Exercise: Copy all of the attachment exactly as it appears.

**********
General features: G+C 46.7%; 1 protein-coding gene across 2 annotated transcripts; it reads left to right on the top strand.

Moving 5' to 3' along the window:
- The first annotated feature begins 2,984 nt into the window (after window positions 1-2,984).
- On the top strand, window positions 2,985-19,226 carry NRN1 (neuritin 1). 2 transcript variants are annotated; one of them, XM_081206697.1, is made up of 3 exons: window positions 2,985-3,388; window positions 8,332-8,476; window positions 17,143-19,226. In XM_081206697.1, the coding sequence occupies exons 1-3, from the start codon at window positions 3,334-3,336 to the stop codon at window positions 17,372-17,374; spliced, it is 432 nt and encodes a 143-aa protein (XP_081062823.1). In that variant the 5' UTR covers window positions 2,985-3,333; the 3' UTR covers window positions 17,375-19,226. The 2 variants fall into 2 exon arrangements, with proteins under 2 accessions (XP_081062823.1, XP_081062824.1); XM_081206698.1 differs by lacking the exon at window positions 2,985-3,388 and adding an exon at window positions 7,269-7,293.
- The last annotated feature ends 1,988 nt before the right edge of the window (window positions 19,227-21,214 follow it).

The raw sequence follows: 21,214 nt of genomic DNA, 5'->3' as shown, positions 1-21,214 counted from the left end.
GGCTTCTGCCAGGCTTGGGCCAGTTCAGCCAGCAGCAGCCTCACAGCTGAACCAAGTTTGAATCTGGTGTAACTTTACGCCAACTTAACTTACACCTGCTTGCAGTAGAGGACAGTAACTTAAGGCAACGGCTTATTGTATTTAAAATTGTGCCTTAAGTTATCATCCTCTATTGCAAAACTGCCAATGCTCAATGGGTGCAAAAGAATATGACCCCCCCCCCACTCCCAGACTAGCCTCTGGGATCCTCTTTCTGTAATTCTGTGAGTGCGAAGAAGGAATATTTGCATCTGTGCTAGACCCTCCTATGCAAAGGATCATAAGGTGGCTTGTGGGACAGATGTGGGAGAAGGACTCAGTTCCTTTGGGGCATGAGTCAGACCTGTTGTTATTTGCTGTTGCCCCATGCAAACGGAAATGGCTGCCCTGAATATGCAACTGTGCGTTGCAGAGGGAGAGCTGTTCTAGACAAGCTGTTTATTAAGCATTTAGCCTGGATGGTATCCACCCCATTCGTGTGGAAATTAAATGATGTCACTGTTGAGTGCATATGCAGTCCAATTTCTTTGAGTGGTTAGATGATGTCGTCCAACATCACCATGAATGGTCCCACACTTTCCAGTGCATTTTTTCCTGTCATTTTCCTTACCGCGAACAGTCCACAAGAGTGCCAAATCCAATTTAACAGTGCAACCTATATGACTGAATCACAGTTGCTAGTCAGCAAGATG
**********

General features: G+C 46.7%; 1 protein-coding gene across 2 annotated transcripts; it reads left to right on the top strand.

Moving 5' to 3' along the window:
- The first annotated feature begins 2,984 nt into the window (after window positions 1-2,984).
- On the top strand, window positions 2,985-19,226 carry NRN1 (neuritin 1). 2 transcript variants are annotated; one of them, XM_081206697.1, is made up of 3 exons: window positions 2,985-3,388; window positions 8,332-8,476; window positions 17,143-19,226. In XM_081206697.1, the coding sequence occupies exons 1-3, from the start codon at window positions 3,334-3,336 to the stop codon at window positions 17,372-17,374; spliced, it is 432 nt and encodes a 143-aa protein (XP_081062823.1). In that variant the 5' UTR covers window positions 2,985-3,333; the 3' UTR covers window positions 17,375-19,226. The 2 variants fall into 2 exon arrangements, with proteins under 2 accessions (XP_081062823.1, XP_081062824.1); XM_081206698.1 differs by lacking the exon at window positions 2,985-3,388 and adding an exon at window positions 7,269-7,293.
- The last annotated feature ends 1,988 nt before the right edge of the window (window positions 19,227-21,214 follow it).

The raw sequence follows: 21,214 nt of genomic DNA, 5'->3' as shown, positions 1-21,214 counted from the left end.
GGCTTCTGCCAGGCTTGGGCCAGTTCAGCCAGCAGCAGCCTCACAGCTGAACCAAGTTTGAATCTGGTGTAACTTTACGCCAACTTAACTTACACCTGCTTGCAGTAGAGGACAGTAACTTAAGGCAACGGCTTATTGTATTTAAAATTGTGCCTTAAGTTATCATCCTCTATTGCAAAACTGCCAATGCTCAATGGGTGCAAAAGAATATGACCCCCCCCCCACTCCCAGACTAGCCTCTGGGATCCTCTTTCTGTAATTCTGTGAGTGCGAAGAAGGAATATTTGCATCTGTGCTAGACCCTCCTATGCAAAGGATCATAAGGTGGCTTGTGGGACAGATGTGGGAGAAGGACTCAGTTCCTTTGGGGCATGAGTCAGACCTGTTGTTATTTGCTGTTGCCCCATGCAAACGGAAATGGCTGCCCTGAATATGCAACTGTGCGTTGCAGAGGGAGAGCTGTTCTAGACAAGCTGTTTATTAAGCATTTAGCCTGGATGGTATCCACCCCATTCGTGTGGAAATTAAATGATGTCACTGTTGAGTGCATATGCAGTCCAATTTCTTTGAGTGGTTAGATGATGTCGTCCAACATCACCATGAATGGTCCCACACTTTCCAGTGCATTTTTTCCTGTCATTTTCCTTACCGCGAACAGTCCACAAGAGTGCCAAATCCAATTTAACAGTGCAACCTATATGACTGAATCACAGTTGCTAGTCAGCAAGATG